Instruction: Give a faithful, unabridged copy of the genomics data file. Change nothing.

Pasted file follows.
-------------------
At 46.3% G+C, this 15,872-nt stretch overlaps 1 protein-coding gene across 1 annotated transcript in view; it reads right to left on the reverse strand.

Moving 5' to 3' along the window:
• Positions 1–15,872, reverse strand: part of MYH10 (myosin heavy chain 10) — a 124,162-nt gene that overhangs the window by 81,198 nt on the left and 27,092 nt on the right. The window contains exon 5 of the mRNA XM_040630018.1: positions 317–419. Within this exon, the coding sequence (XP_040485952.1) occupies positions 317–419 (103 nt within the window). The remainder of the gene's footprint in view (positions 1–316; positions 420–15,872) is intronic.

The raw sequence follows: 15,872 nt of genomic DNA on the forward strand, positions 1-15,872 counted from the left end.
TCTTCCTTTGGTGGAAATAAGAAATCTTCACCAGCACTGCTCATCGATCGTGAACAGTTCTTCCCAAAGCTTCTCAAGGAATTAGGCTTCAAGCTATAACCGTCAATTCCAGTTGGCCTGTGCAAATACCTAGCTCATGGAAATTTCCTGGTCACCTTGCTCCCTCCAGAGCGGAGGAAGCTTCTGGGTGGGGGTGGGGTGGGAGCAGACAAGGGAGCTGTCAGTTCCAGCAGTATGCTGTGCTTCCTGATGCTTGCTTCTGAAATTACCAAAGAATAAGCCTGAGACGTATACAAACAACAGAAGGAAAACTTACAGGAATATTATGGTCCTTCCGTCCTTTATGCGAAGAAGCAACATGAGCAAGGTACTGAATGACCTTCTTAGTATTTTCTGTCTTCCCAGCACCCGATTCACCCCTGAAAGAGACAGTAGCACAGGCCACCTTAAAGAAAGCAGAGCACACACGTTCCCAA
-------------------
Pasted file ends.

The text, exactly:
At 46.3% G+C, this 15,872-nt stretch overlaps 1 protein-coding gene across 1 annotated transcript in view; it reads right to left on the reverse strand.

Moving 5' to 3' along the window:
• Positions 1–15,872, reverse strand: part of MYH10 (myosin heavy chain 10) — a 124,162-nt gene that overhangs the window by 81,198 nt on the left and 27,092 nt on the right. The window contains exon 5 of the mRNA XM_040630018.1: positions 317–419. Within this exon, the coding sequence (XP_040485952.1) occupies positions 317–419 (103 nt within the window). The remainder of the gene's footprint in view (positions 1–316; positions 420–15,872) is intronic.

The raw sequence follows: 15,872 nt of genomic DNA on the forward strand, positions 1-15,872 counted from the left end.
TCTTCCTTTGGTGGAAATAAGAAATCTTCACCAGCACTGCTCATCGATCGTGAACAGTTCTTCCCAAAGCTTCTCAAGGAATTAGGCTTCAAGCTATAACCGTCAATTCCAGTTGGCCTGTGCAAATACCTAGCTCATGGAAATTTCCTGGTCACCTTGCTCCCTCCAGAGCGGAGGAAGCTTCTGGGTGGGGGTGGGGTGGGAGCAGACAAGGGAGCTGTCAGTTCCAGCAGTATGCTGTGCTTCCTGATGCTTGCTTCTGAAATTACCAAAGAATAAGCCTGAGACGTATACAAACAACAGAAGGAAAACTTACAGGAATATTATGGTCCTTCCGTCCTTTATGCGAAGAAGCAACATGAGCAAGGTACTGAATGACCTTCTTAGTATTTTCTGTCTTCCCAGCACCCGATTCACCCCTGAAAGAGACAGTAGCACAGGCCACCTTAAAGAAAGCAGAGCACACACGTTCCCAA